Pickard politely deferred to Woodside as the operating partner, but the perception was there for all to see.
Environmental and bureaucratic issues
On the ground, a campaign against the project came from environmental groups – and a bureaucratic blunder was compounding the issue.
James Price Point is an environmentally sensitive area in the Pilbara and the decision to whack a giant gas factory at the site dismayed several environmentalists.
Hence, a campaign began.
Artists such as Missy Higgins and groups such as the John Butler Trio tried to raise awareness on the east coast of the project’s impacts on the environment, and WA-based groups began their campaign against the project.
The project was only slated to take up a portion of the land which would have been put aside for development. While project expansion may have taken up some of this space, there was plenty left for other projects.
This is what scared environmentalists.
They made the argument that the project was really just a Trojan horse for the wider industrialisation of the area.
But while the campaign focused initially on the environmental impact of the project, it broadened to an argument over native title rights.
Environmentalists and native title campaigners argued that taking away sacred land was not worth any amount of money.
In an effort to allay these concerns, the state government and Woodside came up with an agreement to put up a billion dollar fund to secure the long-term economic future of the region’s indigenous population.
Argument soon broke out about whether the group which signed the deal with the state government had the right to do so.
The situation became ugly.
At the same time, environmental groups were running a legal campaign to have the project stopped at all costs – and found a chink in the armour: the Environmental Protection Authority.
At that stage, the state government had put the proposal for the James Price Industrial Hub (note, not the actual Woodside project) to the relevant authorities.
It received the requisite conditional environmental protections, and all seemed hunky-dory.
Only, the Wilderness Society challenged the decision in court.
It turns out that several members of the five-strong EPA board had conflicts of interest in the investment decision – being shareholders in several of the joint venture participants.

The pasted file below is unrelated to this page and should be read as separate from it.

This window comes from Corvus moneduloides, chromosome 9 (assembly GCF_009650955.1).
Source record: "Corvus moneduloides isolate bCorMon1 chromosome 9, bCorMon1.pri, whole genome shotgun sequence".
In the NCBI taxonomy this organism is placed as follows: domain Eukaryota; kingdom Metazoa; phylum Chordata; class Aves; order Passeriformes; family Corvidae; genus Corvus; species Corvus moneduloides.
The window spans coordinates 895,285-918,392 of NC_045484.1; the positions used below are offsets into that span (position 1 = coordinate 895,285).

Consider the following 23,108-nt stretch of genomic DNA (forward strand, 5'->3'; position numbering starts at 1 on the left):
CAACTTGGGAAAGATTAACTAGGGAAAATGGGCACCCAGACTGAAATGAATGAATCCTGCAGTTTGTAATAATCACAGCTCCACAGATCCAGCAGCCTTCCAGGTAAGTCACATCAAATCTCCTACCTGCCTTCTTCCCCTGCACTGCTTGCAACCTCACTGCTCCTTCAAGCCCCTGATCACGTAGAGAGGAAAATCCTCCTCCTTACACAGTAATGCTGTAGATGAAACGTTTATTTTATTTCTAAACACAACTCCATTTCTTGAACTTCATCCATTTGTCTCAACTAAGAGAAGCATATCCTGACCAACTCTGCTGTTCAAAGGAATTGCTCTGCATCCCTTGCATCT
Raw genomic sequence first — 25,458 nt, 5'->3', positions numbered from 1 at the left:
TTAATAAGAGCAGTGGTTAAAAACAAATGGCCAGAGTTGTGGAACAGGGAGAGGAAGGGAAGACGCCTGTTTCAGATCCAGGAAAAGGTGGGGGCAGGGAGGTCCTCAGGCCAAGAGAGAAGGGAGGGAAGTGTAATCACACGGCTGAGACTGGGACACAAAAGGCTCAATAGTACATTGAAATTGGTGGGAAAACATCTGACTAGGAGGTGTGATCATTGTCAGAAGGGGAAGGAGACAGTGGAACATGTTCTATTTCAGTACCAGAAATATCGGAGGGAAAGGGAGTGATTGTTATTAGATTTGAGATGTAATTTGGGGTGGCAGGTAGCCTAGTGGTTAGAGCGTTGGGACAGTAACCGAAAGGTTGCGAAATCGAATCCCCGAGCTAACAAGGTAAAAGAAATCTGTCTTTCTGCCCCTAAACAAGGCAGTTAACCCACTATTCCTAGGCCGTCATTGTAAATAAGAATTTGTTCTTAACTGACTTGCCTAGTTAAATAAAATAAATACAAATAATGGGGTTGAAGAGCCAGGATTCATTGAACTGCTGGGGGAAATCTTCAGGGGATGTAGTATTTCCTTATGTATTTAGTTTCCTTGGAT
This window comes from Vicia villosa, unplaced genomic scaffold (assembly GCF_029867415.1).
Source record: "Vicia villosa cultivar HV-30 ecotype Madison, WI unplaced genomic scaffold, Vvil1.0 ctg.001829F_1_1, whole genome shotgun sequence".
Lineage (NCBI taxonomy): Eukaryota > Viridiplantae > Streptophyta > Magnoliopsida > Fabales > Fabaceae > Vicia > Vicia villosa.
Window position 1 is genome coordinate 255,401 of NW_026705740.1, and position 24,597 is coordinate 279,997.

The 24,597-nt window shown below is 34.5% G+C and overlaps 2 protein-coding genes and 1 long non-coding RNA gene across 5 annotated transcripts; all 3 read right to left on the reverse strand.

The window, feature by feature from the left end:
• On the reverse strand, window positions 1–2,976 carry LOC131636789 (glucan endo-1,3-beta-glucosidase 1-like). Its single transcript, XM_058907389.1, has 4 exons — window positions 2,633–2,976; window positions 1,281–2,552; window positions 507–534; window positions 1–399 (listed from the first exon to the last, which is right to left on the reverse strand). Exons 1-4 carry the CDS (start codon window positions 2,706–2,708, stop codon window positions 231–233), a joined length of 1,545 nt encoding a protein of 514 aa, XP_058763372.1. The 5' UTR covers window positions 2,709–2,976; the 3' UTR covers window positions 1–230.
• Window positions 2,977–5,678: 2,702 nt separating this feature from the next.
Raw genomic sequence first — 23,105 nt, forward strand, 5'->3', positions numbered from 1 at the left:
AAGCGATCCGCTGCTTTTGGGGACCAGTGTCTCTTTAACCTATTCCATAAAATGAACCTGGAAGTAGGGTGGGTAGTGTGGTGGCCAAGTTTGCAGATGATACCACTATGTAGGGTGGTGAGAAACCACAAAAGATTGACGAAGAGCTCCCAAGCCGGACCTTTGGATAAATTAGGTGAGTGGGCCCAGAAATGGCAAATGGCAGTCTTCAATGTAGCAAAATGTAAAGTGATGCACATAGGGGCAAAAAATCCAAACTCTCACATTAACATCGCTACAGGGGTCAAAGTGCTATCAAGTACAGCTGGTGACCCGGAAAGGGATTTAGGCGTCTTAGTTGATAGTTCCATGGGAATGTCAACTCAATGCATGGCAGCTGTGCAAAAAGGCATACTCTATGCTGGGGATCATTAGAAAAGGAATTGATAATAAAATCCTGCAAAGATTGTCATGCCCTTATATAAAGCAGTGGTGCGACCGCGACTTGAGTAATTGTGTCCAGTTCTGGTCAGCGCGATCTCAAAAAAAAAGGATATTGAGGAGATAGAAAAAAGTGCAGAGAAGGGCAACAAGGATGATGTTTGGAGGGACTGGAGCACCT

This ultimately left the decision in the hands of just one man, Dr Peter Vogel who gave the approval.
The Wilderness Society argued that such a momentous decision couldn’t possibly be made by one man.
This forced the state government back to the drawing board on the precinct, and with Shell agitating for a FLNG solution this was seen by many as one of the final straws.
Woodside eventually pulled the plug on the James Price Point project in favour of a Shell-led FLNG project.
Since that time the price of oil has collapsed, and the joint venture has given up on that option for now.
But it is worth casting your mind back to how the James Price Point solution was eventually struck down.
Was it a stupid idea to begin with?
The decision to walk away from James Price Point teaches us many lessons to this day, and by reading what went into the decision perhaps we can learn from it in future.
It’s likely the project wasn’t defeated by any one thing.
The project’s costs continued to blow out, which didn’t help. There was a massive environmental backlash, which didn’t help. A major shareholder had a different idea for the project, which didn’t help. The WA government stuffed up on the bureaucratic front, which didn’t help.
Invariably, it’s worth asking what would have happened if those issues weren’t at play.
Would the project still exist today? Would ground have been broken at James Price point?
Maybe, maybe not – but it was a project impacted from day one by inflationary pressures, community pressures, and ultimately market pressures when the price of oil collapsed.
In this there are lessons about myriad issues which can affect massive infrastructure projects.
The bottom line is that if Australia is to once again become a nation which brings these sorts of project to bear, it needs to learn from the James Price Point episode.